3. A Thessalian adventurer, was a favourite of Aristippus of Larissa, who placed him in command of the forces, which he had obtained by the help of Cyrus the Younger in order to make head against a party opposed to him. When Cyrus began his expedition, in B. C. 401, Menon was sent by Aristippus to his aid with 1500 men, and joined the prince's army at Colossae. Cyrus having reached the borders of Cappadocia, employed Menon to escort back into her own country Epyaxa, the wife of Syennesis, the Cilician king.
In passing through the defiles on the frontiers Menon lost a number of his men, who, according to one account, were cut off by the Cilicians; and in revenge for this, his troops plundered the city of Tarsus and the royal palace. When the Cyrean army reached the Euphrates, Menon persuaded the soldiers under his command to be the first to cross the river, and thus to ingratiate themselves with the prince.
At the battle of Cunaxa he commanded the left wing of the Greeks, and, after the battle, when Clearchus sent to Ariaeus to make an offer of placing him on the Persian throne, he formed one of the mission at his own request, as being connected with Ariaeus by ties of friendship and hospitality.
He was again one of the four generals who accompanied Clearchus to his fatal interview with Tissaphernes, and was detained, together with his colleagues. Clearchus, in seeking the interview for the purpose of delivering up on both sides those who had striven to excite their mutual suspicions, had been instigated in a great measure by resentment against Menon, whom he suspected of having calumniated him to Ariaeus and Tissaphernes, with the view of obtaining the entire command of the army for himself.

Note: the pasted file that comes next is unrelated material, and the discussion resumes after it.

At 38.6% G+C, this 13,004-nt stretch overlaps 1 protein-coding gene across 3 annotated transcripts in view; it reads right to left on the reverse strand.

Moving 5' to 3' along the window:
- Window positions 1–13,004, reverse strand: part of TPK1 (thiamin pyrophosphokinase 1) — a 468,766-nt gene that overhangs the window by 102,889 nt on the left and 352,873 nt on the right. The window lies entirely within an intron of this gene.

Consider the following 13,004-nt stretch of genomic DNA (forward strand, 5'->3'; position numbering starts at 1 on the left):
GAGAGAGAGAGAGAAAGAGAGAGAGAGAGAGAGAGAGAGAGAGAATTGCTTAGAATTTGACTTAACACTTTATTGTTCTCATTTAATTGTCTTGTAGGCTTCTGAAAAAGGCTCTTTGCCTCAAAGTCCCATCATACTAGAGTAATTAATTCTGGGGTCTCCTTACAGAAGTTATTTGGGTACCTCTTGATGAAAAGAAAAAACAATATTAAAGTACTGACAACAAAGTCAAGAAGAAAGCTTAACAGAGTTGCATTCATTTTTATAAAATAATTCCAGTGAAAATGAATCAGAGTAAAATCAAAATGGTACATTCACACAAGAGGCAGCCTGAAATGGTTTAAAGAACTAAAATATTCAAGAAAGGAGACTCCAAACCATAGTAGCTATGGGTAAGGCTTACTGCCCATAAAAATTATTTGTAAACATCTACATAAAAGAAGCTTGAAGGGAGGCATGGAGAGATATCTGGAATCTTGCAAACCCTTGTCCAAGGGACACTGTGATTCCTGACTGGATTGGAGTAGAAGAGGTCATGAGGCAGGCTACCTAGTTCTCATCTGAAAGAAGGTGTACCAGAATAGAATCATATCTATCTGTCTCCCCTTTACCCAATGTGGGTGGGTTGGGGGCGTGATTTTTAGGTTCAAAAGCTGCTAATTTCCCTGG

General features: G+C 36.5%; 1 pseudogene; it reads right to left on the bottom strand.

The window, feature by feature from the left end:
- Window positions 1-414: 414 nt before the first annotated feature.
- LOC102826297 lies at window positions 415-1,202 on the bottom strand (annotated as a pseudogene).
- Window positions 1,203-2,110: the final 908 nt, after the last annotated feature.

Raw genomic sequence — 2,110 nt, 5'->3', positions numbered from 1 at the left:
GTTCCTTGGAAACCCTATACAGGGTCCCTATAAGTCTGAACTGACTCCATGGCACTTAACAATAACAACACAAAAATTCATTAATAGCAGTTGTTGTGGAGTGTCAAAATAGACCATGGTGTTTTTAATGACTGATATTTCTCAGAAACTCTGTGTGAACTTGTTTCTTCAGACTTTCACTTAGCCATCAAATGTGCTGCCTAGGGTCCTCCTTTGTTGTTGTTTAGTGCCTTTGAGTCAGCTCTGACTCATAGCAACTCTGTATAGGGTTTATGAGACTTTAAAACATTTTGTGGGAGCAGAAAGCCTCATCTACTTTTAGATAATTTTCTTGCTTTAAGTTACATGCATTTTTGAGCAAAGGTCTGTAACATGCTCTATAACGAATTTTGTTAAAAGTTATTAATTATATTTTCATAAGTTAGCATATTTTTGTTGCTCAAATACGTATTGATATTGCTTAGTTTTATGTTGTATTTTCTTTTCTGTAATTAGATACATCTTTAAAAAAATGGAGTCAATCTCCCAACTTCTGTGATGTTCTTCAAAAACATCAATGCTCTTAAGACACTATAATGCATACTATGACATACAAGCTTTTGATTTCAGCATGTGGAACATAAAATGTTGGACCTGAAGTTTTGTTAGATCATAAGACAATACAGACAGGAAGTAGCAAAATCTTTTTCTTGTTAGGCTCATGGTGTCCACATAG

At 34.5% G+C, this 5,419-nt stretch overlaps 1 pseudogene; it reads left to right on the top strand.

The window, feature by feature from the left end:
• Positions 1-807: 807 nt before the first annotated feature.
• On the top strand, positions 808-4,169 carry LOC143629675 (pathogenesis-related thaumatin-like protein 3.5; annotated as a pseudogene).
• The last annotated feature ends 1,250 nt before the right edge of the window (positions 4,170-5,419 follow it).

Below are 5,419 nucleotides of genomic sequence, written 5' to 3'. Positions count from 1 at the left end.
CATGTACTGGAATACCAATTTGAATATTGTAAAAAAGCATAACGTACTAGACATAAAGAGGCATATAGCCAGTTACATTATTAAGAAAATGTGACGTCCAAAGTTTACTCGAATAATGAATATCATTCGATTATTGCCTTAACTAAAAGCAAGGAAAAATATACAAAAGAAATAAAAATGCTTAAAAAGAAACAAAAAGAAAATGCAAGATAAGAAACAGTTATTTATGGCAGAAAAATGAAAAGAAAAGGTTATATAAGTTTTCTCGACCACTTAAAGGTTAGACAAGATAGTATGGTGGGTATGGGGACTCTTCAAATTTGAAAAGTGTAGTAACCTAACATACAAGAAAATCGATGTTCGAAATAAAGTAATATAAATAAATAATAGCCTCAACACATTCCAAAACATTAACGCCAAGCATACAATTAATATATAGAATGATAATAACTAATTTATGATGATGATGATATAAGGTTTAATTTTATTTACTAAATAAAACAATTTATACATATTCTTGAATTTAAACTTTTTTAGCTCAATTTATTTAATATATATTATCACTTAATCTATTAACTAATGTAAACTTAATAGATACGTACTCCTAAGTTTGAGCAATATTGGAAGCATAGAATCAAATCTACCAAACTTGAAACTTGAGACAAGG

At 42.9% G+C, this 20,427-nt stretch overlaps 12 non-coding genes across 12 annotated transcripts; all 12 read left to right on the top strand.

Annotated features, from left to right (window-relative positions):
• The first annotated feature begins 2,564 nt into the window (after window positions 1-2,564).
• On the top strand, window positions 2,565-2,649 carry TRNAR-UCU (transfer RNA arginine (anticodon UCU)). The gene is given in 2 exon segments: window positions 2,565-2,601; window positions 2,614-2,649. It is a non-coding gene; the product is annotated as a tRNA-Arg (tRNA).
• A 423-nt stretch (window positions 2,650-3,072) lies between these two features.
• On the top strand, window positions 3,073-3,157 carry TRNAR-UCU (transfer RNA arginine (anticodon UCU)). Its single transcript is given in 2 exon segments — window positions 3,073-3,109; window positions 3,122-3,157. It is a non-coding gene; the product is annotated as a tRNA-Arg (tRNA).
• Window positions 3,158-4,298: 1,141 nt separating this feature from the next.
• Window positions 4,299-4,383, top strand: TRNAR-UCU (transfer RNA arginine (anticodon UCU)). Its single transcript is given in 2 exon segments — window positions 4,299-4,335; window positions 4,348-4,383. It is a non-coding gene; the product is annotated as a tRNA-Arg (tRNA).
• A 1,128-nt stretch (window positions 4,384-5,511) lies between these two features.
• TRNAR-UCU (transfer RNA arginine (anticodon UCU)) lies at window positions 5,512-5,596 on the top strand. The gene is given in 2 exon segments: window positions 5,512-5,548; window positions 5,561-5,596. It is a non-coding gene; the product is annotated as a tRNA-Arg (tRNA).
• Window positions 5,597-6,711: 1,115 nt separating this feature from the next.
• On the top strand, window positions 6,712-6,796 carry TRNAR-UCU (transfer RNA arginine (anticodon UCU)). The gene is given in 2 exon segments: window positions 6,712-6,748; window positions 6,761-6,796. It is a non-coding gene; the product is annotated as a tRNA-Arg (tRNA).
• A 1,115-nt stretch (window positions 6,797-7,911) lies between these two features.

According to the statement which Ariaeus made to the Greeks immediately after the apprehension of the generals, Menon and Proxenus were honourably treated by the Persians, as having revealed the treachery of which he said Clearchus had been guilty; and Ctesias relates, in ignorance certainly of the details and in direct opposition to Xenophon, that Clearchus himself distrusted Tissaphernes, and that the army was induced by the arts of Menon to compel him to agree to the interview. That Menon did really act a treacherous part towards his countrymen is by no means improbable, as well from the circumstances of the case as from his character, even if we make all allowance for some colouring which Xenophon's personal hostility to the man may have thrown into his invective against him.
As to his fate, Ctesias merely says that he was not executed with the other generals but Xenophon tells us that he was put to death by lingering tortures, which lasted for a whole year. If this latter account is the true one, Bishop Thirlwall's hypothesis seems not improbable, viz., that he was given up to the vengeance of Parysatis as a compensation for the rejection of her entreaties on behalf of Clearchus and his colleagues.
There can be no doubt of the identity of the subject of the present article with the Menon introduced in the dialogue of Plato, which bears his name. (Xen. Anab. 1.1.10
. §§ 6, 20-25, 4. §§ 13-17, 5. §§ 11-17, 7.1, 8.4, 2.1.5, 2.1, 5. §§ 28, 31, 38, 6. §§ 21-29; Diod.14.19,27; Ctes. Pers. ap. Phot. Bibl.
p. 132; Plut. Art. 18
; D. L. 2.50
; Suid. s. v. Μένων
; Athen. xi. pp. 505, a, b, 506, b; Thirlwall's Greece,
vol. iv. pp. 324, 325; Gedik. ad Plat. Men.